This is Cameron's world to be sure, and it suffers a bit for that. Some of his views come off the screen so pointed and hot that they nag at your imagination, never truly taking you out of the moment but scratching at the immersion none the less. With the more platitudinous characters come certain lines that just don't fit (though they're rare), and then there are a couple of obviously 21st century terms that forcefully roll your eyes. These are shoe-horned into the script as neon, flashing arrows for anyone not bright enough to decipher the thinly veiled metaphor. Though even with these the movie still works. Better then works really; the movie soars.
And then there's Avatar in 3-D. I've already had a few friends ask me (both of my viewings were in 3-D) whether it's "good". By good, they mean exactly what I wondered when I sat down to watch for the first time. In the past 3-D was always a gimmick, and one I wasn't very fond of. You would come watch a 2-D movie and have swords or other props jump out at you occasionally. When I gave Superman Returns a try in 3-D they didn't even bother rendering the entire movie, only certain action sequences.
Cameron has risen above this method. Instead of the obnoxiously throwing the occasional image at you, he's built the movie around the feature. The 3-D effect is used to give the entire film depth, and add to the immersion. Indeed, there are certain scenes where the insects buzzing around the verdant jungle were the only things coming off the screen. The point is to pull you in not shoot things out, and it works wonderfully.
You see, the hype machine was out to pound into our brains the thought that Avatar was going to revolutionize modern cinema. In terms of 3-D, I say it has. As for the rest of the movie I don't know that I'm willing to confer that title. For all the ground breaking creation and technology that brought us this beautiful creature, we shouldn't have to sacrifice originality of story. To revolutionize cinema- I think you would have to find a way to affect both sides of the coin.
Saying your not the greatest in history is far from a dig however (though for a guy with Cameron's accolades I guess it may not be). I see it in a very simple way: a peanut butter and jelly sandwich. We've been eating them all our life with various results. Now imagine someone made you one with the best ingredients you'd ever tasted. Creamy (or chunky if you prefer) peanut butter made from perfectly roasted, flavorful peanuts. Jelly crafted from the sweetest, juiciest of fruit. All served on two slices of a whole grain work of art, and toasted to perfection. Some may argue that it was more than just a sandwich- that it was so good it deserved a new name. I would simply call it the best peanut butter and jelly sandwich I'd ever had, and that's more than enough.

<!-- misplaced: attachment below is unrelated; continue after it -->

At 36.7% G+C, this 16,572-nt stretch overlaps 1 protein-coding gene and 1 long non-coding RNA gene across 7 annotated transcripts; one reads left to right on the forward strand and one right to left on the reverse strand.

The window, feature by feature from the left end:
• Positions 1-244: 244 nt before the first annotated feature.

Watcher X says: "Wow." (and then ten minutes later) "...Wow..." (and then ten minutes after that) "Seriously, that was awesome!"
Reel Deal Recommends:
Terminator Salvation: Feel free to ingore John Connor for Sam Worthington's sake.
Star Trek: Anywhere I can get a Zoe Saldana fix, I take it.
Thursday, December 17, 2009
Tuesday, December 15, 2009
A young woman who dreams of opening her own restaurant sees that dream dashed and resorts to an old story she'd heard as a little girl, only to find a less than fairytale result.
I'm 26 years-old, which means I was born at just the right time to be old enough, and yet young enough, to find these hand made Disney movies accessible while they were in their prime- which I see as 1989 through 1994. The Little Mermaid through The Lion King... though I may only call that their prime because that was my prime. Either way, this is the first one that's been made with me at an age where I'm thinking more about bringing my non-existent kids to see it than seeing it personally. I have to say it's an interesting perspective to have.
The Princess and the Frog is set in 1920's New Orleans (Given the extended production cycles on these "paper" animated movies that is really no surprise- Katrina hit in 2005) and I was very impressed with the fact that the dialects were not undone for the sake of child ears. There's always one character who's voice is thick with the accent of the setting, but usually their the only one; case and point Lumierre from Beauty and the Beast -we miss you Jerry Orbach. I wondered what they would change here, where the accents aren't necessarily that of non-English languages, and was happy to see the answer was nothing. Southern accents abound, there's even a creole character mixed in.